Have you found yourself accused of misconduct with a child that allegedly occurred in the 2000’s, 90’s, or even earlier? Trying to remember what happened and to defend yourself against allegations that happened 10, 20, or even 30 years ago can feel overwhelming. In North Carolina, people are often charged with conduct ranging from Indecent Liberties with a Minor to Statutory or First Degree Rape for alleged acts from decades past. Let’s break down the law surrounding these charges and what you can do when you find yourself charged.
Can I be Charged with Allegations from Long Ago?
Normally, the timing of charges and whether or not they can be filed is found in the law commonly called the statute of limitations. The timing of how long the prosecutor has to pursue charges for an incident varies from state to state. North Carolina’s statute of limitations is found in N.C.G.S. § 15-1. That statute requires that misdemeanors be charged within two years of their commission, however there is NO corresponding statute for felonies. That makes North Carolina one of only a small handful of states that allows felonies to be filed at any point in time after their alleged commission, even dozens of years later.
Prosecutions for Decades Old Sex Offenses are Common in North Carolina
In 2020, the North Carolina Supreme Court upheld convictions for taking indecent liberties with a child and felony child abuse based on sexual conduct a man inflicted on his daughter between 1990 and 1993, more than 25 years before he was charged with those crimes. See State v. Alonzo, 373 N.C. 437 (2020). The daughter did not report the abuse to the Sheriff until reaching the age of 18 in 2012, and law enforcement ultimately informed her that there is no statute of limitations for felonies in North Carolina. State v. Alonzo, 261 N.C. App 51, 52 (2018). Similarly, the court of appeals in State v. Jones, 231 N.C. App. 433 (2013), upheld the conviction of a man accused of abusing his stepdaughter and two nieces from 1975 to 1981, which was reported to police in 2008. There are many examples of these convictions for older sexual and abuse related crimes being upheld by North Carolina courts.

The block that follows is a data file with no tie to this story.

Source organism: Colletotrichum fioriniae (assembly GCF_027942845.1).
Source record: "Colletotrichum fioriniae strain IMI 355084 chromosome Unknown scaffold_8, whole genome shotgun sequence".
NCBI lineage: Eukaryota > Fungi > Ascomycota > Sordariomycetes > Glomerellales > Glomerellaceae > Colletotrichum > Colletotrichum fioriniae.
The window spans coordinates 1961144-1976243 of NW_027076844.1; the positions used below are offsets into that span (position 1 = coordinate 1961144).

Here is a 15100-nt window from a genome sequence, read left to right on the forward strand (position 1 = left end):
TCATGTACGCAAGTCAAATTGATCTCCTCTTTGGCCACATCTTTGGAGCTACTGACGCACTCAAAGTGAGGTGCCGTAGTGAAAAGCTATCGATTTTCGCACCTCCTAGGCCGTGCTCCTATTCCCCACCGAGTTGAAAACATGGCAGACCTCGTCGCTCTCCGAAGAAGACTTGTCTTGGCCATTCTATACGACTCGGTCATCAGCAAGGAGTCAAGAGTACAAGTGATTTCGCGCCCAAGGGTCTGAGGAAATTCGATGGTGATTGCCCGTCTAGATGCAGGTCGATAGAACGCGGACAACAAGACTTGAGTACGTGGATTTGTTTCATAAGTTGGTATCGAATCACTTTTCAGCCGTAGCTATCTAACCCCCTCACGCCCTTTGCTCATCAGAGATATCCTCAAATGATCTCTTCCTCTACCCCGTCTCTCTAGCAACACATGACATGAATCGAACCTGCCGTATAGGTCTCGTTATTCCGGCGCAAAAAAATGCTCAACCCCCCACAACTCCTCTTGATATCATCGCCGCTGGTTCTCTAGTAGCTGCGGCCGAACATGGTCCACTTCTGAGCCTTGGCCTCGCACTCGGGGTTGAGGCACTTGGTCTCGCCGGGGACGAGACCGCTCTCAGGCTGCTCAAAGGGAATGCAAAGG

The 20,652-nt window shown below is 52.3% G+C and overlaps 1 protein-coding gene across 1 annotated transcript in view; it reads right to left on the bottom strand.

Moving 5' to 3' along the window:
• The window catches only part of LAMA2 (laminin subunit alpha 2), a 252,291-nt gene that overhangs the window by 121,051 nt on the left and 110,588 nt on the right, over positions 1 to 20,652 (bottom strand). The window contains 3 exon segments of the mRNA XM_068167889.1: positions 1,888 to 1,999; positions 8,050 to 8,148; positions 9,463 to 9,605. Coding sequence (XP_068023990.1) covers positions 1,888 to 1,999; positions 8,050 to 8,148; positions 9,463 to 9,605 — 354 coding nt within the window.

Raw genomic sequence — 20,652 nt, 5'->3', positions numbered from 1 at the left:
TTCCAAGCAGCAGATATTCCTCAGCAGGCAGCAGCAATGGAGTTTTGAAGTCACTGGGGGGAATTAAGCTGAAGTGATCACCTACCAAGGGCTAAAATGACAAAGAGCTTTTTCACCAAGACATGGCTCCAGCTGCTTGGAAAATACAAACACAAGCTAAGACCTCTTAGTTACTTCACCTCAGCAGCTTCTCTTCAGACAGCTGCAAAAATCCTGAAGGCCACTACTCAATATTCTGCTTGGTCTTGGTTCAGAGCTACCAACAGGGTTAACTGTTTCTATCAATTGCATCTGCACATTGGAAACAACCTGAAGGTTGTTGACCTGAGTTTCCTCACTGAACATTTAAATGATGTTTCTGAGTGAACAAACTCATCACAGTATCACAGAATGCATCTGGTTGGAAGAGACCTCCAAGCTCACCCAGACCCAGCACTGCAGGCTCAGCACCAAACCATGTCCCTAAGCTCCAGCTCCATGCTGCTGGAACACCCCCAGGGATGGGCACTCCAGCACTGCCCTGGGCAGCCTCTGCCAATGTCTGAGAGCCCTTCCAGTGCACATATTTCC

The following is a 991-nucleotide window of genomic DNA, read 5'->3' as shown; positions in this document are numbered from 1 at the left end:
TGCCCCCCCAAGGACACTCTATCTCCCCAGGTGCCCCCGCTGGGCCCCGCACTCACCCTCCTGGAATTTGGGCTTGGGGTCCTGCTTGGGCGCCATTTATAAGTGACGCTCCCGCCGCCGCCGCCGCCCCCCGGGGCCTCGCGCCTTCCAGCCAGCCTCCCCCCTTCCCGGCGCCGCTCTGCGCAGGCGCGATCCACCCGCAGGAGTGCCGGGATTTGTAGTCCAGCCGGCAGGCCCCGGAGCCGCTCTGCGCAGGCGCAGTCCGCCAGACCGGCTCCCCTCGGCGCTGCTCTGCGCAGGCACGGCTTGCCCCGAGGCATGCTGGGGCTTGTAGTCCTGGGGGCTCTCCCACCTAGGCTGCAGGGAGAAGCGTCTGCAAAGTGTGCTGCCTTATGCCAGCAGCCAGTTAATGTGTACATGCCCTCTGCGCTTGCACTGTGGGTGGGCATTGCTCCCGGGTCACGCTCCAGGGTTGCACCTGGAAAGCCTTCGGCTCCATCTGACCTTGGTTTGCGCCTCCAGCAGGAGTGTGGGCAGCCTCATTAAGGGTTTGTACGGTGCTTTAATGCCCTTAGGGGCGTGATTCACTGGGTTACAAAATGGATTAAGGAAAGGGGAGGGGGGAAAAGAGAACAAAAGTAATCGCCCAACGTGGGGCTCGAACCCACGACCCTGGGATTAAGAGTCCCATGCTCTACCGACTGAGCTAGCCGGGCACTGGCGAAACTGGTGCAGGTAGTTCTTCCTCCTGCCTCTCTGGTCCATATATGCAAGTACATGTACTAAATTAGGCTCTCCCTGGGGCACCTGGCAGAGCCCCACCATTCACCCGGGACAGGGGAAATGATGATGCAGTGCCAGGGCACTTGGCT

Are there any Limitations against Bringing Charges for Crimes Long Past?
The Supreme Court has stated that a constitutional inquiry based upon the government’s delay in charging a crime must consider the reasons for the delay as well as the prejudice to the accused. The North Carolina Supreme Court summed up the test this way: “Essentially a preaccusation delay violates due process only if the defendant can show that the delay actually prejudiced the conduct of his defense and that it was unreasonable, unjustified, and engaged in by the prosecution deliberately and unnecessarily in order to gain tactical advantage over the defendant.” State v. McCoy, 383 N.C. 1, 7-8 (1981). In these cases, it is nearly always the accuser who engages in delay reporting the conduct rather than the prosecutor delaying proceeding forward with those allegations. Therefore the only limitations on bringing these charges occurs when the prosecutor is aware of the misconduct, but waits for tactical reasons to act upon it in court.
I am Being Investigated for These Offenses, What Should I Do?
If you have received a call from the police asking about sexual misconduct from long ago and you have not been formally charged with any crime, you need to refuse to answer questions and speak with a lawyer immediately. Police will often approach these cases very informally in spite of their seriousness, and they may use recorded phone calls or try to engage in what appears to be an informal discussion with a potential suspect. The police are never attempting to clear a person of wrongdoing in these situations, but instead they are looking for two things: admissions to any misconduct, and information that corroborates their alleged victim’s stories.
Any admission made to police during these discussions can be used against you, and since you are not charged with a crime or in police custody during these discussions, your Miranda rights do not apply. Anything said to the police under those conditions will be admissible in a court of law. So it is important not to make any concessions to the officers you speak to.
Additionally, you may think that being helpful and providing basic information may help your case. Unfortunately, even small details can be twisted against you. For instance, the police may have a timeline already mapped out of when, where, and how these acts occurred decades ago before even speaking to you. Any information they can glean about your whereabouts during that timeframe, your access to the alleged victim, or any minute details that you mention that make your accuser look more credible will be of value to them.
It would be in your best interest not to speak with law enforcement. Your best bet, whether you have yet to be charged or you have already been formally charged, is to pick up the phone and speak with one of our experienced attorneys today!